As a matter of fact, World War 2 began when Hitler and Stalin jointly invaded Poland in Sep 1939, which they proceeded to divide among themselves. As per the friendship treaty between Hitler and Stalin, the Nazis would get half of Poland, while the Communists would have the remainder, as well as the Baltic states (Latvia, Lithuania, Estonia), along with Finland. In other words, all the big Communist boast about resisting Hitler is just a matter of a very loving relationship going sour in 1941. Have you noticed how history textbooks gloss over the story of this wonderful friendship between Communists and Nazis? From that, you can guess the political inclinations of those who wrote those textbooks.

Not just within the Indian political context, Netaji will make almost anyone uncomfortable. The European powers like Britain and France said they were fighting on behalf of free people. But what sort of freedom is it when they had huge colonial empires of their own? But Netaji was no anti-imperialist either. He first sought help from the Soviet empire and then from the Nazi empire. Those are two of the most brutal regimes in history. And finally, he raised an army with the help of Japanese imperialists. The story of Japanese imperialism in East Asia and South East Asia is also one of unimaginable cruelty.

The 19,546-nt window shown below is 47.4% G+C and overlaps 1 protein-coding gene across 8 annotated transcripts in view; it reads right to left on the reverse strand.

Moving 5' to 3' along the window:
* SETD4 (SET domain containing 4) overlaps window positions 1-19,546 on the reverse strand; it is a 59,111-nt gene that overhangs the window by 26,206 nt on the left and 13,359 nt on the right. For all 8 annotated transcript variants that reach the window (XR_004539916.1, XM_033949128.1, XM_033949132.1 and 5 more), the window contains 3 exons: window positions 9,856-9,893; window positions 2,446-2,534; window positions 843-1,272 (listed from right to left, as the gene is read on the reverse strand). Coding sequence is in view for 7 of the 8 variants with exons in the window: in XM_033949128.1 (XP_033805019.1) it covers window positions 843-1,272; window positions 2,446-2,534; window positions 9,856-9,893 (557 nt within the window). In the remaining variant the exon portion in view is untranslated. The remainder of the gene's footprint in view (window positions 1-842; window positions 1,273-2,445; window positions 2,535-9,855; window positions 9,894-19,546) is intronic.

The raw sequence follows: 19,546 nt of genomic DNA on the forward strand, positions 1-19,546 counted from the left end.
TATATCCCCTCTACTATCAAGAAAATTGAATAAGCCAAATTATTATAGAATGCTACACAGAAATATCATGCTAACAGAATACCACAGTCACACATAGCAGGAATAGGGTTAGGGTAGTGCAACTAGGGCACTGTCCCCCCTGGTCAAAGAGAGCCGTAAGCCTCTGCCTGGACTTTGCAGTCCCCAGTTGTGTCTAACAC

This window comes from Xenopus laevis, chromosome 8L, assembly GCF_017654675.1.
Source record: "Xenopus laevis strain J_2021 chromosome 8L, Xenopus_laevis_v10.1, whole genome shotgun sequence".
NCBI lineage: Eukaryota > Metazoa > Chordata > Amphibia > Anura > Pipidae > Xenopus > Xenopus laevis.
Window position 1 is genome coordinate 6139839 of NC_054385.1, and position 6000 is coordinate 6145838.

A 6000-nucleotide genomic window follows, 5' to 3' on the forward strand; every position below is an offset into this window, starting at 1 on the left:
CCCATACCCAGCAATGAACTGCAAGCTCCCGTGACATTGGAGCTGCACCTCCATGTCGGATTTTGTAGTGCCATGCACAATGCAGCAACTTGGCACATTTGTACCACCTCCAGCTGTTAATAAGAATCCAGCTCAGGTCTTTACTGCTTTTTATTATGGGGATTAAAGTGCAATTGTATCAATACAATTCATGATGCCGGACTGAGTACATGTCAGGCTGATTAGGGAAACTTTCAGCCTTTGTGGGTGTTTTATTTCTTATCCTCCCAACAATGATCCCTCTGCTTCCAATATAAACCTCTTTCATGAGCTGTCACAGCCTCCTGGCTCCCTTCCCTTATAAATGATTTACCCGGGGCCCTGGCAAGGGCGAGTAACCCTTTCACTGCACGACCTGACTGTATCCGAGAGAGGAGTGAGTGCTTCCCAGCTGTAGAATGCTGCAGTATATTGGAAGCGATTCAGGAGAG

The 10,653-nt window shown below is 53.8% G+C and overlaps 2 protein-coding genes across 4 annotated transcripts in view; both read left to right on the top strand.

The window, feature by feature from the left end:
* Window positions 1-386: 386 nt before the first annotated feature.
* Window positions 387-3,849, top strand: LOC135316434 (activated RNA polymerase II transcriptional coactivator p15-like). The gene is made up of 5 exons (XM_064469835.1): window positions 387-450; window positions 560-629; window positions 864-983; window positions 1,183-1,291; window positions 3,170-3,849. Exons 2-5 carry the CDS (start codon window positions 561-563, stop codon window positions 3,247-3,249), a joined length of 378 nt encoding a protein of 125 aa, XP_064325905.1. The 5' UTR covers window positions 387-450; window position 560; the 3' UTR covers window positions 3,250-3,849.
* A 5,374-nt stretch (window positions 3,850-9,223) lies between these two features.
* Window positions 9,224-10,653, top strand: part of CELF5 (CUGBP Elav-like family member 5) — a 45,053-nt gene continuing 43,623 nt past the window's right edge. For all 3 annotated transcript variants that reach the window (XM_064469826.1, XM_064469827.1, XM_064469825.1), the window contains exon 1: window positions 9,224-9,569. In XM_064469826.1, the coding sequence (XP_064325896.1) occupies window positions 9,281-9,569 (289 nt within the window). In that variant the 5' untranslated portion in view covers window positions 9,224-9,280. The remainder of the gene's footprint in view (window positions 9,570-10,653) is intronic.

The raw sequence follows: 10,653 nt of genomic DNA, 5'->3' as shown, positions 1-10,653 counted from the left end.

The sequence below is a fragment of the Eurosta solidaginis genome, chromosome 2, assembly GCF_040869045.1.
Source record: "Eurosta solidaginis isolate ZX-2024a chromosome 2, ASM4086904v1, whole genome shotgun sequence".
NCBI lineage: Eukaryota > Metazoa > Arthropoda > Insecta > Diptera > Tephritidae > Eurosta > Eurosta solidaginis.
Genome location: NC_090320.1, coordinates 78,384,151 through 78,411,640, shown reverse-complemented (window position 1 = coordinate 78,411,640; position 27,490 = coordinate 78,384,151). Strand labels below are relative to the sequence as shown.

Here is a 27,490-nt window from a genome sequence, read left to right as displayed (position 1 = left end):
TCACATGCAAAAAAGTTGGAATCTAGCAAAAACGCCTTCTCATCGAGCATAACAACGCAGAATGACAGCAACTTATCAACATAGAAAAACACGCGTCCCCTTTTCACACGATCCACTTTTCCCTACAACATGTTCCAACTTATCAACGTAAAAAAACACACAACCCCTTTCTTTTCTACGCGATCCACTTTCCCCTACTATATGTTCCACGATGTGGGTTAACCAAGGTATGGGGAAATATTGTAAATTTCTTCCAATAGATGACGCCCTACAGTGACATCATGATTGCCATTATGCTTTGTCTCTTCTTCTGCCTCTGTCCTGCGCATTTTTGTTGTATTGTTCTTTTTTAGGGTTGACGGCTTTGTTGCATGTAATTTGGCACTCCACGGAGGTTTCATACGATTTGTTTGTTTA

No matter how much you try, Netaji can never be boxed into an ideological corner. You have to settle for the fact that the truth is what it is, with all its complexities and ironies. Netaji is not just the most enigmatic figure in world history; his life is a tough lesson in how to think about history. He is a lesson to the historians themselves.

So what is the legacy of Netaji Subhas Chandra Bose? What relevance does he have for common people like you and me, living our ordinary lives in 21st century India? It might be too much for me to try and sum up his legacy, but I will try.